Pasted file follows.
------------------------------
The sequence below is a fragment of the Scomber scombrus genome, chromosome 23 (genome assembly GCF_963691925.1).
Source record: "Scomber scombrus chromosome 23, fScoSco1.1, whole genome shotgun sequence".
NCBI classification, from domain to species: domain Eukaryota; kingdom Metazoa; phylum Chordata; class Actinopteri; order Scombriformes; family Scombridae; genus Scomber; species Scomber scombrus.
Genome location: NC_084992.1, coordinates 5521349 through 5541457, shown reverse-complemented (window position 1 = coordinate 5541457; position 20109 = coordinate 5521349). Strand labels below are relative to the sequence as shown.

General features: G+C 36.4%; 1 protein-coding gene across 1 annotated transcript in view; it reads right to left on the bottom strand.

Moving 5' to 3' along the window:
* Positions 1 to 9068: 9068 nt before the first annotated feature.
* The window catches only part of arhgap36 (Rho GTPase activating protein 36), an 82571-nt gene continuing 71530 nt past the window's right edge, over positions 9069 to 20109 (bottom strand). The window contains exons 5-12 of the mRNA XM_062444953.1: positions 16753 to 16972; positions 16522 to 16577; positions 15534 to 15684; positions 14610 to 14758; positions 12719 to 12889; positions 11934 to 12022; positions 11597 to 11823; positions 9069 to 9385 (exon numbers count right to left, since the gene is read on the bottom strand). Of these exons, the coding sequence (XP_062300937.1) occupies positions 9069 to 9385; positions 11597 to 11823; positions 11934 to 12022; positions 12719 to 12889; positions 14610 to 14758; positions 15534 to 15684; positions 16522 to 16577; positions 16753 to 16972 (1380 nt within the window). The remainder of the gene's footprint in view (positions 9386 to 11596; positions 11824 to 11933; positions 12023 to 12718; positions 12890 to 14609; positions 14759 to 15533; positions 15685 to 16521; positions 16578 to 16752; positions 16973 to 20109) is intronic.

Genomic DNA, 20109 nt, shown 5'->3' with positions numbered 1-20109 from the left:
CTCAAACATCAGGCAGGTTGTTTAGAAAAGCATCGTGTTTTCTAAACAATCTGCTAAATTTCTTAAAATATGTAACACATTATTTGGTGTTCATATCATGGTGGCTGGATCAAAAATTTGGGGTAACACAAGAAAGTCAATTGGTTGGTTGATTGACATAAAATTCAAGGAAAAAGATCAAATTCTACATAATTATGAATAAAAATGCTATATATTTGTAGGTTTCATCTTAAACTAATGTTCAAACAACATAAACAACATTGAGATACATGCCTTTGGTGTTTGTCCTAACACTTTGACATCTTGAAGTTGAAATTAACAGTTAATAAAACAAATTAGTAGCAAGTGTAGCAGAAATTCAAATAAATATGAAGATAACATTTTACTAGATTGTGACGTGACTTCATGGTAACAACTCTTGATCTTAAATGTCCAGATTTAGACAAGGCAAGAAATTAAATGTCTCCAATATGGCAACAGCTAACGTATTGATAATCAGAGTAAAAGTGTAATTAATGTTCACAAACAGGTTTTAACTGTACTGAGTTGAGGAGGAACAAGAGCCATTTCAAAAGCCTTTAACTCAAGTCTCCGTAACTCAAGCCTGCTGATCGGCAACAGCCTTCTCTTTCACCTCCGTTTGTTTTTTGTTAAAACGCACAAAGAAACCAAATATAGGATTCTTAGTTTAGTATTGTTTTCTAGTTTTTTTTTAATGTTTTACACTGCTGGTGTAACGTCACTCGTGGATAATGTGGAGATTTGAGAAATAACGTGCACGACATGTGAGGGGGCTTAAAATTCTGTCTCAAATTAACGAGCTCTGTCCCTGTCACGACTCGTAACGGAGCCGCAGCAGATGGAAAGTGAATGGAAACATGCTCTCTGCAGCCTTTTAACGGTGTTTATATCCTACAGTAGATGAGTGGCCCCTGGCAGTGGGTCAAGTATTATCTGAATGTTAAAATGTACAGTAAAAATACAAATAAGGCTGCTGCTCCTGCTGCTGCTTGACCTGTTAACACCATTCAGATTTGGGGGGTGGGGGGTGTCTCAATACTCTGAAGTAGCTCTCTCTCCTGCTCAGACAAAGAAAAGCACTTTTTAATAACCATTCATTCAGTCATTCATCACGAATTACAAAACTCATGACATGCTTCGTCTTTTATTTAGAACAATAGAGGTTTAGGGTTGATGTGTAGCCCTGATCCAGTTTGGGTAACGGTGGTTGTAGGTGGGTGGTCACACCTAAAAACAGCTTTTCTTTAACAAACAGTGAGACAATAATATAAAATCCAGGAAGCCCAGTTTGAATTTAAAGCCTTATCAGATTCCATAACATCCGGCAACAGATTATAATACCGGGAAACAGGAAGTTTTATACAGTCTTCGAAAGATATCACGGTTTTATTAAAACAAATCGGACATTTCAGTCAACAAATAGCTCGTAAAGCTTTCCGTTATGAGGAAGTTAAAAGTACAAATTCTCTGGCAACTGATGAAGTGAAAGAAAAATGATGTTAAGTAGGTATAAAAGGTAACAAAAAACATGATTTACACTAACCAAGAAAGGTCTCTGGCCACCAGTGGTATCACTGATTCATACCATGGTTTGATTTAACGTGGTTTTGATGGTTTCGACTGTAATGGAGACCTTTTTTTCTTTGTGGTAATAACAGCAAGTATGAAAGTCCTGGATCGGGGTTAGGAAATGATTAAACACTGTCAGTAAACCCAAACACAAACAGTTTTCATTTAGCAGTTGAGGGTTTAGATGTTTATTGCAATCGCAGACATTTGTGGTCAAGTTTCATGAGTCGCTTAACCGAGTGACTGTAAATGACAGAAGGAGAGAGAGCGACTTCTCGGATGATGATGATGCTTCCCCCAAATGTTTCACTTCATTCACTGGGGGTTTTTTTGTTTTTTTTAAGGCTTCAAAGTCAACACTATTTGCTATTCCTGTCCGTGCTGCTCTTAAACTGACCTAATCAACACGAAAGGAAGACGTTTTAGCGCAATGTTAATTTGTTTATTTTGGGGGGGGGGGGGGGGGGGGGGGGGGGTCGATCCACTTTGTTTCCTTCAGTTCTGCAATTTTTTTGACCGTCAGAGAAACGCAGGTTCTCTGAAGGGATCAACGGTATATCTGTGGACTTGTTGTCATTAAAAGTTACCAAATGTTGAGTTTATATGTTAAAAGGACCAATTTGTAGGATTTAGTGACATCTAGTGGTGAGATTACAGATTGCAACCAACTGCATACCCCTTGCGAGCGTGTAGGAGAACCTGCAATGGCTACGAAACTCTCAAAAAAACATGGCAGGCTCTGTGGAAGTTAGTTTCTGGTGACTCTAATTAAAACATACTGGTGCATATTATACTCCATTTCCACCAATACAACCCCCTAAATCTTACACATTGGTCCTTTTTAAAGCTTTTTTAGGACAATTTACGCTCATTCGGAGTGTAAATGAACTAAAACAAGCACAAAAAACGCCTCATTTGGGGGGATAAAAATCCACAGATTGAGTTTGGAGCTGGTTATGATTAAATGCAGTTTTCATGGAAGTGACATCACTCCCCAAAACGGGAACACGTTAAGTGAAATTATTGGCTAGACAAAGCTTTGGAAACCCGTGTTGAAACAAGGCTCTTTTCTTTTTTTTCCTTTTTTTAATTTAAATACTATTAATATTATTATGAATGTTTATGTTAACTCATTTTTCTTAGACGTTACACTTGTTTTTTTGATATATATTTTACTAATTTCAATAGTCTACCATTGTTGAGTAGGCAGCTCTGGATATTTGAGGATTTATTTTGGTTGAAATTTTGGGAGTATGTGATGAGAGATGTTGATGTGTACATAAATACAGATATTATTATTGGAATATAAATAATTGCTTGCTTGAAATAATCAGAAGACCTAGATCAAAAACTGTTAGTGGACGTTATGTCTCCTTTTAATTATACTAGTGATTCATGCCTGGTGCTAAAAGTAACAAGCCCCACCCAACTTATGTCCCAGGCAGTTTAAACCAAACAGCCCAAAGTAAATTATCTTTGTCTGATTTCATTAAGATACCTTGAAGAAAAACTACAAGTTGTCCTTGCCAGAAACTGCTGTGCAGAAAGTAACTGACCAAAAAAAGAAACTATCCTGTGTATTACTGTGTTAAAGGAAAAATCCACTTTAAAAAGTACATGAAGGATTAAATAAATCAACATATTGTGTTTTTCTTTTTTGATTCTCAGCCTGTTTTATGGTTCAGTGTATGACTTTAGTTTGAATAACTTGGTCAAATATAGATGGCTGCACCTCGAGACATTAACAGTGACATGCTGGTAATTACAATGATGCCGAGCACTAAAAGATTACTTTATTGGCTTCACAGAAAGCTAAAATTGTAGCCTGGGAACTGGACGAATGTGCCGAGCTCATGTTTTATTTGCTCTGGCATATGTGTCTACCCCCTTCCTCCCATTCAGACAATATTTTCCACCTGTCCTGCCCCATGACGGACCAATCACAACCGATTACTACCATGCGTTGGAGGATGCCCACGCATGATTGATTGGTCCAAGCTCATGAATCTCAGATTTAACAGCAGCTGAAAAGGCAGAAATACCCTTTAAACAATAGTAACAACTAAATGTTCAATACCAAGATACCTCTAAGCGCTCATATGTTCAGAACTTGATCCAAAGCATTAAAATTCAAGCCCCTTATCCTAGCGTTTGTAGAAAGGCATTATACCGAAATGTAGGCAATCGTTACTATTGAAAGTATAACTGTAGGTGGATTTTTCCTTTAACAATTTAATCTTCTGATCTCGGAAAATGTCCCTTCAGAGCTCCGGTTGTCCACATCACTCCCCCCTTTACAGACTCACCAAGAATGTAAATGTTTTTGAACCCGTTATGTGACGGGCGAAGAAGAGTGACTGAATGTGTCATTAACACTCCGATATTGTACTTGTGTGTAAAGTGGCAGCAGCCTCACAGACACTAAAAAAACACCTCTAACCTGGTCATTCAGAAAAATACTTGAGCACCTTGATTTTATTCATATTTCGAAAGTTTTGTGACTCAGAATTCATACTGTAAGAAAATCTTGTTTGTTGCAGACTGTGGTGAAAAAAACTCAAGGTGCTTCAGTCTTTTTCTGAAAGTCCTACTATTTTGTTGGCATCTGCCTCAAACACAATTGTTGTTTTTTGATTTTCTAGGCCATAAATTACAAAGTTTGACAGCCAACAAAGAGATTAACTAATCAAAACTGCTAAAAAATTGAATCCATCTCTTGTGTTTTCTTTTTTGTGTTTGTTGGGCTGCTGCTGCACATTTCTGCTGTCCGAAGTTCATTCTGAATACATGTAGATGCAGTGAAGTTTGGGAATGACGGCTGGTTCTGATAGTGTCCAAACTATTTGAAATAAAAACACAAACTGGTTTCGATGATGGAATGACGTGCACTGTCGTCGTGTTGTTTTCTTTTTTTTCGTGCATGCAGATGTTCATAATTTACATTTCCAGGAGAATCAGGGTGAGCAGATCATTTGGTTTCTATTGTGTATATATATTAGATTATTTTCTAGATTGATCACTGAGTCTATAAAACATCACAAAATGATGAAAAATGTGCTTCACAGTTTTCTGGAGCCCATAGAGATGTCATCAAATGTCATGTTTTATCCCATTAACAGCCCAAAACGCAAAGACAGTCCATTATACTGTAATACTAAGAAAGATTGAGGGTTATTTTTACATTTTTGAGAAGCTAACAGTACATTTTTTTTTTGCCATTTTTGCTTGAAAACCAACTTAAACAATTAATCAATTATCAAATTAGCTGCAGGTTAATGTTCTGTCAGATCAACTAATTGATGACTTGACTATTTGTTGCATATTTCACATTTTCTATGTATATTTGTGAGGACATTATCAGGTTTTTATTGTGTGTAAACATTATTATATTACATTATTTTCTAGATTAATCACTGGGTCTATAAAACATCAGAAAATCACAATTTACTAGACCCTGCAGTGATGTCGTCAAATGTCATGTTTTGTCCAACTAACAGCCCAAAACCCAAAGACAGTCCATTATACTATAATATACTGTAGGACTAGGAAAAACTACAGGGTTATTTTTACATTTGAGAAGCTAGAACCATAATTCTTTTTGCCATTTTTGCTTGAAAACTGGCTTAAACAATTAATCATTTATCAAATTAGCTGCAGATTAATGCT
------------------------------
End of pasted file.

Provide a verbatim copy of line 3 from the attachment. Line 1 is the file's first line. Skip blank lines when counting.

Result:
NCBI classification, from domain to species: domain Eukaryota; kingdom Metazoa; phylum Chordata; class Actinopteri; order Scombriformes; family Scombridae; genus Scomber; species Scomber scombrus.